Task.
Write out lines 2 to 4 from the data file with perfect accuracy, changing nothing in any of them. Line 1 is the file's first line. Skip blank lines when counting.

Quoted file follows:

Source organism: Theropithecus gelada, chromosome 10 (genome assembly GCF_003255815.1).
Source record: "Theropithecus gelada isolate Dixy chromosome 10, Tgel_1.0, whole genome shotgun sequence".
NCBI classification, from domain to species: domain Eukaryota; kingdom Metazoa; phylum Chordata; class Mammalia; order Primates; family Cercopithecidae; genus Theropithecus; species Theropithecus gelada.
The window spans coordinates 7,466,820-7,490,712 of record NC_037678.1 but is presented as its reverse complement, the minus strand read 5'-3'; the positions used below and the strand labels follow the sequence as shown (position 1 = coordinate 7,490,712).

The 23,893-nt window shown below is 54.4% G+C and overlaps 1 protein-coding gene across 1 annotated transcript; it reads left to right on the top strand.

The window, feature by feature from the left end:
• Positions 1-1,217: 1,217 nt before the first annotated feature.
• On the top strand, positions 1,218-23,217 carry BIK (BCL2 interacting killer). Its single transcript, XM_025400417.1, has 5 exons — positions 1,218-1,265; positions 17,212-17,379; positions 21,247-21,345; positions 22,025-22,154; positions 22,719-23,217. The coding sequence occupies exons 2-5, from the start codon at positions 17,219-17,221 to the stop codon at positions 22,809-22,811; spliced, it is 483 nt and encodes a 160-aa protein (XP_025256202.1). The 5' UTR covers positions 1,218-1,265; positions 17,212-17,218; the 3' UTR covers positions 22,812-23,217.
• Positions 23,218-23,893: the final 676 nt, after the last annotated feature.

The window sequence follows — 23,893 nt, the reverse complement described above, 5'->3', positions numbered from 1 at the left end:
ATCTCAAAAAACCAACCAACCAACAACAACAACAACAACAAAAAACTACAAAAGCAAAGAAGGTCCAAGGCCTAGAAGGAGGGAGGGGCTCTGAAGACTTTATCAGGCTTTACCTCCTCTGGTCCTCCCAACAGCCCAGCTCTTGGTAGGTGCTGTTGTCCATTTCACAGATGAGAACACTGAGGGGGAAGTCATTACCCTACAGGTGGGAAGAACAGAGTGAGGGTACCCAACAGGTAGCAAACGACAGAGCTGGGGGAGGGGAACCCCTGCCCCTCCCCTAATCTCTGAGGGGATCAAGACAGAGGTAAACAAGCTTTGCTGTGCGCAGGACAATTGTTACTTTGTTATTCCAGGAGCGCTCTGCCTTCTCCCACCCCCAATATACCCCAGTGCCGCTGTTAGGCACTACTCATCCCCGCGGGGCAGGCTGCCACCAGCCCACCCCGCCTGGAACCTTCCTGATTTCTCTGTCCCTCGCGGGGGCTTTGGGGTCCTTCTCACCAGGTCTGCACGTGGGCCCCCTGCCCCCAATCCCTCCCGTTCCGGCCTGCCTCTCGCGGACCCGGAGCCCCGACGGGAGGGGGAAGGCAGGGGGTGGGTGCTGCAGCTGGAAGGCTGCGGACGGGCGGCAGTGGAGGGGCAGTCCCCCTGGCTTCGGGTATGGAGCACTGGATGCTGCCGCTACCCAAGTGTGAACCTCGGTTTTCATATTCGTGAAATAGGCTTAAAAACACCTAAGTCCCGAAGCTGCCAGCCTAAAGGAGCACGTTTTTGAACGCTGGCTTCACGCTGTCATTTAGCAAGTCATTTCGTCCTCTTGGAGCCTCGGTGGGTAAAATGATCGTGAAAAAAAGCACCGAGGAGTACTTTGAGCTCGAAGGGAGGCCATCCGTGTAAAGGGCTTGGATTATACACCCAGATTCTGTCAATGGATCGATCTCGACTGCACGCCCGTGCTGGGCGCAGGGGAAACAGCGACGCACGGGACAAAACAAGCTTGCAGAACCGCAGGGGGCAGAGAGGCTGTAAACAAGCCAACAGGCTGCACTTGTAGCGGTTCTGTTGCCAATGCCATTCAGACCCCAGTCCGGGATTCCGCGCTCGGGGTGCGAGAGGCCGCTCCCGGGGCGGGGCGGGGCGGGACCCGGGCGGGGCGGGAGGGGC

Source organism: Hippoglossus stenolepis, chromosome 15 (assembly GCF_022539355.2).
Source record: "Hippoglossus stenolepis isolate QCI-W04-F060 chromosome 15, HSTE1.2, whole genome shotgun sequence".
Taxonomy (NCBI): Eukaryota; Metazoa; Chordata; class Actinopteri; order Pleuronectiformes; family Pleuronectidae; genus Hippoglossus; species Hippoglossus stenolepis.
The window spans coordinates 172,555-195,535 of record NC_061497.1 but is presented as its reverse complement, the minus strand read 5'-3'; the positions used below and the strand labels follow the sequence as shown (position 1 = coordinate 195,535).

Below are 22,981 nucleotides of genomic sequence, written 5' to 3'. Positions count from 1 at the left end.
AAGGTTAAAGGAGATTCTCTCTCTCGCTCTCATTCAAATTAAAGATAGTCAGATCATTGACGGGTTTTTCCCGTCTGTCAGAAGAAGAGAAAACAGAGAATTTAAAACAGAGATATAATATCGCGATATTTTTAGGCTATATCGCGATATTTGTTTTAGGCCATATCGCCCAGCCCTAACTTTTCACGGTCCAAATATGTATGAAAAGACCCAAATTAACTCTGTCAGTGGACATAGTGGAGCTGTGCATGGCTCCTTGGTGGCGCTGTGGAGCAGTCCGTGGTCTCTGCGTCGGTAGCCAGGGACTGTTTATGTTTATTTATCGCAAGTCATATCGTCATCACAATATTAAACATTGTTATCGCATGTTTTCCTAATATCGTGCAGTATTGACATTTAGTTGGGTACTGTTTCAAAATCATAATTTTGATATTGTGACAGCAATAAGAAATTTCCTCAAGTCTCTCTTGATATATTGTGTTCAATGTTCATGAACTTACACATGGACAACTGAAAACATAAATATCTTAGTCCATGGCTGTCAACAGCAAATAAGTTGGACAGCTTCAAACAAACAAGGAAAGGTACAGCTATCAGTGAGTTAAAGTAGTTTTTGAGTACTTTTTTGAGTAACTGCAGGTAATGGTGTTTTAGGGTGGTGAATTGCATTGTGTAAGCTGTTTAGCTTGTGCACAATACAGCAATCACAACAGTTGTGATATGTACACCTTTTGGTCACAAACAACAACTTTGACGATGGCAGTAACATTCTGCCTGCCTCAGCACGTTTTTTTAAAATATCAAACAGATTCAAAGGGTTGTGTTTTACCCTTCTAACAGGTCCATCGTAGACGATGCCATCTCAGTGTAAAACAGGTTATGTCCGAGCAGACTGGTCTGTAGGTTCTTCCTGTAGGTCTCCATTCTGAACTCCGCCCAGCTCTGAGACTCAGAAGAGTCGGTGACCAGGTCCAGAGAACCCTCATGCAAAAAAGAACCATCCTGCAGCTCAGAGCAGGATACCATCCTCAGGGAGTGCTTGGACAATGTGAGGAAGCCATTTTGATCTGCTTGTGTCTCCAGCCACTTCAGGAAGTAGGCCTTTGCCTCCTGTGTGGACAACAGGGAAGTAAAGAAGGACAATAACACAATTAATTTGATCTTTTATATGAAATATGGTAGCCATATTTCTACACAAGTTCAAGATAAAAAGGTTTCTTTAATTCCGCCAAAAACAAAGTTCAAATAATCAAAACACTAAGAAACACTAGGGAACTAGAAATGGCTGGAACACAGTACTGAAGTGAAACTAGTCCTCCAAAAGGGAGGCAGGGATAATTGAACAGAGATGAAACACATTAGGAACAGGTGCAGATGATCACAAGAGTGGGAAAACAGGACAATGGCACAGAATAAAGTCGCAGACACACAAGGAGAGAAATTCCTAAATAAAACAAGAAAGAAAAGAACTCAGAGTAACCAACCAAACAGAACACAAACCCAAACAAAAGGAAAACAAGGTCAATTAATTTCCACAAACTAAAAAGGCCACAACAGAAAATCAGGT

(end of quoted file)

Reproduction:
Source record: "Theropithecus gelada isolate Dixy chromosome 10, Tgel_1.0, whole genome shotgun sequence".
NCBI classification, from domain to species: domain Eukaryota; kingdom Metazoa; phylum Chordata; class Mammalia; order Primates; family Cercopithecidae; genus Theropithecus; species Theropithecus gelada.
The window spans coordinates 7,466,820-7,490,712 of record NC_037678.1 but is presented as its reverse complement, the minus strand read 5'-3'; the positions used below and the strand labels follow the sequence as shown (position 1 = coordinate 7,490,712).